Investors, public and private, wisely declined to act on space enthusiasts’ confident forecasts about the wealth and valuable knowledge to be found in space. The voyages by unmanned craft have shown that space (beyond Earth’s orbit) has little to offer us at our current level of technology. We have the ability to colonize space, but an insufficient reason to do so.

The most commonly cited reason in the 1970s, when so many people believed that by now mineral scarcities would have pushed prices to levels where investors could profitably tap the vast resources of the moon or asteroids. That has not happened, and seems unlikely for many generations – perhaps centuries.

Deep Impact

A likely reason for space travel, eventually.

In Rendezvous with Rama (1973) Arthur C. Clarke described what might be the most likely reason for large-scale investment in manned space travel.

Rendezvous with Rama
Available at Amazon.

“At 0946 GMT on the morning of September 11 in the exceptionally beautiful summer of the year 2077, most of the inhabitants of Europe saw a dazzling fireball appear in the eastern sky. Within seconds it was brighter than the Sun, and as it moved across the heavens – at first in utter silence – it left behind it a churning column of dust and smoke.

“Somewhere above Austria it began to disintegrate, producing a series of concussions so violent that more than a million people had their hearing permanently damaged. They were the lucky ones. Moving at fifty kilometers a second, a thousand tons of rock and metal impacted on the plains of northern Italy, destroying in a few flaming moments the labor of centuries. The cities of Padua and Verona were wiped from the face of the Earth; the last glories of Venice sank forever beneath the sea as the waters of the Adriatic came thundering landward after the hammer blow from space.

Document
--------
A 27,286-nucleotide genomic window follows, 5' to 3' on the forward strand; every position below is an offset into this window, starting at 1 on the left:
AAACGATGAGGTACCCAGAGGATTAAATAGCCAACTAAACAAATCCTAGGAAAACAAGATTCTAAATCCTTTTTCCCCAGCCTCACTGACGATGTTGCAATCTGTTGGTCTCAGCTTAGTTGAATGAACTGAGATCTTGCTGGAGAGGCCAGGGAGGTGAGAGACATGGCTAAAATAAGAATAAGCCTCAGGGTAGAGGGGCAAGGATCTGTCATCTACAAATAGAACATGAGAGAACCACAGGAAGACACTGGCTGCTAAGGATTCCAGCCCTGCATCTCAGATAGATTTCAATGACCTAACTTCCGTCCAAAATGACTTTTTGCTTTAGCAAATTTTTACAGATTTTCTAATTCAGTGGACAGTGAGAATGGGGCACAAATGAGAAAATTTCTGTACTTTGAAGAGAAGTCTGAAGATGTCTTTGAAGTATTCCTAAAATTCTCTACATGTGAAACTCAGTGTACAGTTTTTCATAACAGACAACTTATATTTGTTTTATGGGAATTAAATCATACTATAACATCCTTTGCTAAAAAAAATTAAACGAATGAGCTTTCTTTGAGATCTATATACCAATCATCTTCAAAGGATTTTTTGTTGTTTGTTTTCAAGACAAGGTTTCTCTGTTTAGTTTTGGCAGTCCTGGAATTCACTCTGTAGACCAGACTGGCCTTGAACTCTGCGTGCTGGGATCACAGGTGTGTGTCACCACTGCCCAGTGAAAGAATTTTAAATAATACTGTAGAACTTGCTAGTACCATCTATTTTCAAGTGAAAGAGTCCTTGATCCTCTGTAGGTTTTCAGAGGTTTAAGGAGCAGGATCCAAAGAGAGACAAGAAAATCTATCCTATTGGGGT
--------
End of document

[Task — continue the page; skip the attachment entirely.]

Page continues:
“Six hundred thousand people died, and the total damage was more than a trillion dollars. But the loss to art, to history, to science – to the whole human race, for the rest of time – was beyond all computation. It was as if a great war had been fought and lost in a single morning; and few could draw much pleasure from the fact that, as the dust of destruction slowly settled, for months the whole world witnessed the most splendid dawns and sunsets since Krakatoa.

“After the initial shock, mankind reacted with a determination and a unity that no earlier age could have shown. Such a disaster, it was realized, might not occur again for a thousand years – but it might occur tomorrow. And the next time, the consequences could be even worse. Very well; there would be no next time.